appellate brief he submitted on Plaintiff's behalf”
with respect to the alleged “acquittal” of the
ADW charge. El-Amin v. Virgilio, No. 2016 CA 00009
B, at 1 (D.C. Super. Ct. Apr. 5, 2016) [Dkt. # 25-2 at
32-38]. He contended that Virgilio had “erred by not
addressing the judge's decision not to instruct the jury
on the lesser included offense, ” thereby
“omitt[ing] a material fact that he had a duty to
disclose.” Id. at 2. Plaintiff sought
“injunctive relief of incarceration” and $1.6
million in monetary damages. Id.
Superior Court determined as to plaintiff's “claims
for fraudulent and negligent misrepresentation or
omission” that he had “failed to adequately plead
reliance or damages . . . as is required in a case pleading
fraudulent misrepresentation.” Id. at 6. As to
plaintiff's assertion “that his ‘fact of
acquittal' was omitted from the appellate brief prepared
by Defendant Virgilio, ” the court determined that
because plaintiff was convicted of armed robbery, his
“claim that the Defendants acted negligently by failing
to include an acquittal which did not occur is without
merit.” Id. Finally, as to plaintiff's
claim that defendants had “falsely omitted or
represented a material fact, namely, Defendant Virgilio's
failure to include the trial court's decision not to
instruct the jury on the lesser included charge of [ADW]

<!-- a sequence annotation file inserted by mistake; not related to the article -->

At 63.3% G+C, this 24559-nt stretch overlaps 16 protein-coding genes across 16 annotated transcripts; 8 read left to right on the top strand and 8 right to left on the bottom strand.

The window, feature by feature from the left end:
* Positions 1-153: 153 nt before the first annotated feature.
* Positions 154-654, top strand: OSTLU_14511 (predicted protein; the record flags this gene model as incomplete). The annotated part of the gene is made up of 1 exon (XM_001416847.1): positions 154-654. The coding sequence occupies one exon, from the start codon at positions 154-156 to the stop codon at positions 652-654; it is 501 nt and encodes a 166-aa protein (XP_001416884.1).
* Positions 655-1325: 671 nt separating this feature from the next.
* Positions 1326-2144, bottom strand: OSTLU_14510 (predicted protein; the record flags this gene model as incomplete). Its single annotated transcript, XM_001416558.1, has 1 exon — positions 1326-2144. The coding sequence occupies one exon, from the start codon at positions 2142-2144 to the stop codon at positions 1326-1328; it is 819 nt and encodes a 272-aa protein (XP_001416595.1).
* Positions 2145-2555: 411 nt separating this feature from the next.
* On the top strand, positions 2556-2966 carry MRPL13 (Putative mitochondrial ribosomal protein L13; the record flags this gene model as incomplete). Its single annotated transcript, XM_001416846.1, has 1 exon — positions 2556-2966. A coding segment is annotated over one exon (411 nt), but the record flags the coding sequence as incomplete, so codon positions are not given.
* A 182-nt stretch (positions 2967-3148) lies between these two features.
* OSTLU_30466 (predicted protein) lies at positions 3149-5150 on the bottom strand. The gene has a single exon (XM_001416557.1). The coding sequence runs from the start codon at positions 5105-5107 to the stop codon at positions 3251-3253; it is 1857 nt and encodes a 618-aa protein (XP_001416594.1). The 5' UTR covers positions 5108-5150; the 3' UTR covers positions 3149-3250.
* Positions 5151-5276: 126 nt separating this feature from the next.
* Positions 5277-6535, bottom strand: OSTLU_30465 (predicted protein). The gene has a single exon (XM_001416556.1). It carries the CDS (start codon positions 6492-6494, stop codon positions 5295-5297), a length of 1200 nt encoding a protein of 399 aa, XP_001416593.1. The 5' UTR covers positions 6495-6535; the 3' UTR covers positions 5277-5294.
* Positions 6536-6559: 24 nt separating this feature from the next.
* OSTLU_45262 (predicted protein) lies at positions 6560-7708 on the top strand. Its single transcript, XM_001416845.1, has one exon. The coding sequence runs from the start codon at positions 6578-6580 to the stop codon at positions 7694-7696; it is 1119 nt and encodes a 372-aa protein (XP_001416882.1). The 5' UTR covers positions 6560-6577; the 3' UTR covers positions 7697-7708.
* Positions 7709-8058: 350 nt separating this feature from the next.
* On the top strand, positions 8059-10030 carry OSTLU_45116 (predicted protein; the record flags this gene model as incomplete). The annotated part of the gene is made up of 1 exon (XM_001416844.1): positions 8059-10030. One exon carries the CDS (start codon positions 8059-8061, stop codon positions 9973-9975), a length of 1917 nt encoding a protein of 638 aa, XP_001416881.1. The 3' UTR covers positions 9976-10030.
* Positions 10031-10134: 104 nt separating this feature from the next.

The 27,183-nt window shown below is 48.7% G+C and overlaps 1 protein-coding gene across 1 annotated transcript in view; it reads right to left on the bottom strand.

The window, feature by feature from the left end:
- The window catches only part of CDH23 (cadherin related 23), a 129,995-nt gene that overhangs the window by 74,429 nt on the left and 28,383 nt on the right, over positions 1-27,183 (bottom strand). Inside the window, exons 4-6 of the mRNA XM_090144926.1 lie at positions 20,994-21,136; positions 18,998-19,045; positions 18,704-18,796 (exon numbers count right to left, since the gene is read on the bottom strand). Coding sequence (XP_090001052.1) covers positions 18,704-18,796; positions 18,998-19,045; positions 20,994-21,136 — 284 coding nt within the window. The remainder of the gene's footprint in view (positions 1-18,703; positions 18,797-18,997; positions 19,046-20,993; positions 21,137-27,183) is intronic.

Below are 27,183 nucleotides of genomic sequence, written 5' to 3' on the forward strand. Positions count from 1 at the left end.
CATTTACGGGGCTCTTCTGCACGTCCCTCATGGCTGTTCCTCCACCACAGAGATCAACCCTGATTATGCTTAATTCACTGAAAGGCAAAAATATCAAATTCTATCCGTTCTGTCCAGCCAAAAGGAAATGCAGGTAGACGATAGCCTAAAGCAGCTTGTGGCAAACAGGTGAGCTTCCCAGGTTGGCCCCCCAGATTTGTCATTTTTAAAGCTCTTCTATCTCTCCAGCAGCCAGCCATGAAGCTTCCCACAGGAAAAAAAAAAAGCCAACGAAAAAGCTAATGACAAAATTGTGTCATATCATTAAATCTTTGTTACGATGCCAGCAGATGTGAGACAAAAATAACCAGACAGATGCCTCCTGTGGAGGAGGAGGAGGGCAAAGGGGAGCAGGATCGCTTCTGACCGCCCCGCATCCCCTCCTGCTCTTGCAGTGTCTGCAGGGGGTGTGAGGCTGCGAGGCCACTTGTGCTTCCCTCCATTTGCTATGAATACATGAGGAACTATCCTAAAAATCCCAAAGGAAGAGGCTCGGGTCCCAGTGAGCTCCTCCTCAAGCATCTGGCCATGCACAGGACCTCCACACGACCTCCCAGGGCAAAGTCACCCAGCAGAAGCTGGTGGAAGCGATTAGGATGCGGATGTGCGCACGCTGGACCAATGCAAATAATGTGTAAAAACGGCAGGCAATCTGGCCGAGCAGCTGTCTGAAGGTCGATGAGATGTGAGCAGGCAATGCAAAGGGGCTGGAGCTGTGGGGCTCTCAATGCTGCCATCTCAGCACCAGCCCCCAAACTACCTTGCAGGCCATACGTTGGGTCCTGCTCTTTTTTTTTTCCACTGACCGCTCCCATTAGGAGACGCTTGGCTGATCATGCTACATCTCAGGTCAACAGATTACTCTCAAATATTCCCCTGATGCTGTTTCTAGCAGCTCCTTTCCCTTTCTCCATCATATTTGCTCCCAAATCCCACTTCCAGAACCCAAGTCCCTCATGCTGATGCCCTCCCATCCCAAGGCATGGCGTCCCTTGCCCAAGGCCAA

among the grounds for [his] appeal, ” the court found
that “Virgilio's decisions regarding which legal
arguments to put forth in furtherance of Plaintiff's
appeal is [sic] a matter of discretion, which if made with
‘informed professional judgment' and
‘reasonable care and skill, ' cannot form the basis
of a malpractice claim . . . nor constitute professional
negligence or fraud.” Id. at 6-7; see
also Pl.'s App'x A [Dkt. # 37 at 6] (Virgilio
letter to plaintiff opining on the correctness of the trial
judge's treatment of the ADW charge).
Superior Court concluded that plaintiff had failed to allege
any facts to demonstrate that Virgilio's decisions
“with respect to legal arguments fell below the
applicable standard of care as required in a legal
malpractice action.” Id. at 7. “That
decision is currently on appeal.” Defs.' Mem. at 4.
ruling on a Rule 12(b)(6) motion to dismiss, the court
“may consider only the facts alleged in the complaint,
any documents either attached to or incorporated in the
complaint[, ] and matters of which . . . judicial
notice” may be taken. EEOC v. St. Francis Xavier
Parochial School, 117 F.3d 621, 624 (D.C. Cir. 1997).
Court proceedings are matters of which judicial notice may be
taken. See Jenson v. Huerta, 828 F.Supp.2d 174, 179
(D.D.C. 2011), quoting Lewis v. Drug Enforcement
Admin., 777 F.Supp.2d 151, 159 (D.D.C. 2011) (“The
court may take judicial notice of public records from other
court proceedings.”); Akers v. Watts, 589
F.Supp.2d 12, 15 (D.D.C. 2008) (taking “judicial notice
of the records of this Court and of other federal
courts”) (citations omitted). And “res judicata
may be asserted in a motion to dismiss when ‘all
relevant facts are shown by the ...